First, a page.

Article Library / 2015

2014-2015 Annual Assessment

An anti-Semitism metric can be neither precise nor complete if it does not take into account how Jews experience reality in their own countries. Does an increase in negative attitudes toward Jews prevent them from living full professional lives? Does it tear at the fabric of the local Jewish community? Does a rise in anti-Jewish incidents lead to the desire to emigrate? And from another perspective, we may ask, “Are Jews paranoiac, and how seriously should their feelings of discomfort be taken?”

A three-dimensional index would allow and encourage us to more closely and accurately investigate the various measures of anti-Semitic attitudes and incidents as well as Jewish feelings to assess their true import, and to obtain a more accurate picture. Each measure is in relationship with, and compared with, the others so as to arrive at its true significance.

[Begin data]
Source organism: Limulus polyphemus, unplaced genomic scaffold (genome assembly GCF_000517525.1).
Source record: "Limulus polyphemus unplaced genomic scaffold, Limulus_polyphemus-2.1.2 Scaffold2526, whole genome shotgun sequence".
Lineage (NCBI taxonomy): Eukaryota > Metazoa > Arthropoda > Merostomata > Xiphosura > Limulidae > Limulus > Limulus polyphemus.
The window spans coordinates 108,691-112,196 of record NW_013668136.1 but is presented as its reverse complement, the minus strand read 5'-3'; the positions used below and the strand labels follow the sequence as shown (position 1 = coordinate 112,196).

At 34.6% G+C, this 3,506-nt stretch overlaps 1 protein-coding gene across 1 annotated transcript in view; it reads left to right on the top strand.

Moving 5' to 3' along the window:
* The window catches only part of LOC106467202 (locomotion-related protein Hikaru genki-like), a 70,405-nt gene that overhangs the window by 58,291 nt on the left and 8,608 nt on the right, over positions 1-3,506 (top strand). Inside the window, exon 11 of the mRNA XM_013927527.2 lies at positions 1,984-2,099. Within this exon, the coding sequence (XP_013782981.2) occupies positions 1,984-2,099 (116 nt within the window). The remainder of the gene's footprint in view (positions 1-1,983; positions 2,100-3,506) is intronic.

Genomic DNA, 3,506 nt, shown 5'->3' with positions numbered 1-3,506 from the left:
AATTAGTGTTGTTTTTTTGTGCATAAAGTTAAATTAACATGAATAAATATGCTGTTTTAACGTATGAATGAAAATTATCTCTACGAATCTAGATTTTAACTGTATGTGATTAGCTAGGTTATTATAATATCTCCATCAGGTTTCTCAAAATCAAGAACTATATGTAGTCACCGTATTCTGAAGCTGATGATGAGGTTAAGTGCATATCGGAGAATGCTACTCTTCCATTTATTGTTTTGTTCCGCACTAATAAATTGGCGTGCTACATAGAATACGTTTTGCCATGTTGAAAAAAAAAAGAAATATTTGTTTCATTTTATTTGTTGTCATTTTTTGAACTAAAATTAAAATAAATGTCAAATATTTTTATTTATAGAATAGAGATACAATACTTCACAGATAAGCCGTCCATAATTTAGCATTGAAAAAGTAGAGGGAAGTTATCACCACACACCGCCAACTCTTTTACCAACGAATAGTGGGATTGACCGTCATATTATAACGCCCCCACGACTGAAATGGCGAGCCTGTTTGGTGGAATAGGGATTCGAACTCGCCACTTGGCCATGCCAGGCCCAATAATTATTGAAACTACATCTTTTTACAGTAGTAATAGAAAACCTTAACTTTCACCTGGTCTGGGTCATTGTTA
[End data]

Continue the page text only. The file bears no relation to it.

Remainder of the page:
Applying JPPI’s three-dimensional index to Europe shows this. The three-dimensional measurement examines anti-Semitism in several European countries and comes to unique conclusions:

  • While the scope of anti-Semitic incidents in Great Britain is higher than in France (for every 1,000 Jews), French Jews are more worried about what is happening around them.
  • Although the scope of violent anti-Semitic rallies in Germany is larger than in any other European country, German Jews feel safe and do not see anti-Semitism as a serious problem in their country.
  • Some 49 percent of French Jews are considering emigration — they no longer feel safe as Jews in their country — German Jews trust the German government to protect them.

These feelings correspond with the low rate of negative attitudes toward Jews in Germany, and the fact that anti-Semitic acts and opinions come from the fringes of German society and are not widespread among the elites. In contrast, there is widespread anti-Semitic discourse among elites in France, and deeply entrenched anti-Semitism in large segments of the population (84 percent of Muslims). Thus, taken together with recent extremely violent incidents (the attack on the Jewish school in Toulouse or the kosher grocery in Paris), French Jews do not trust their government to protect them, and feel excluded from full civil participation in the country.

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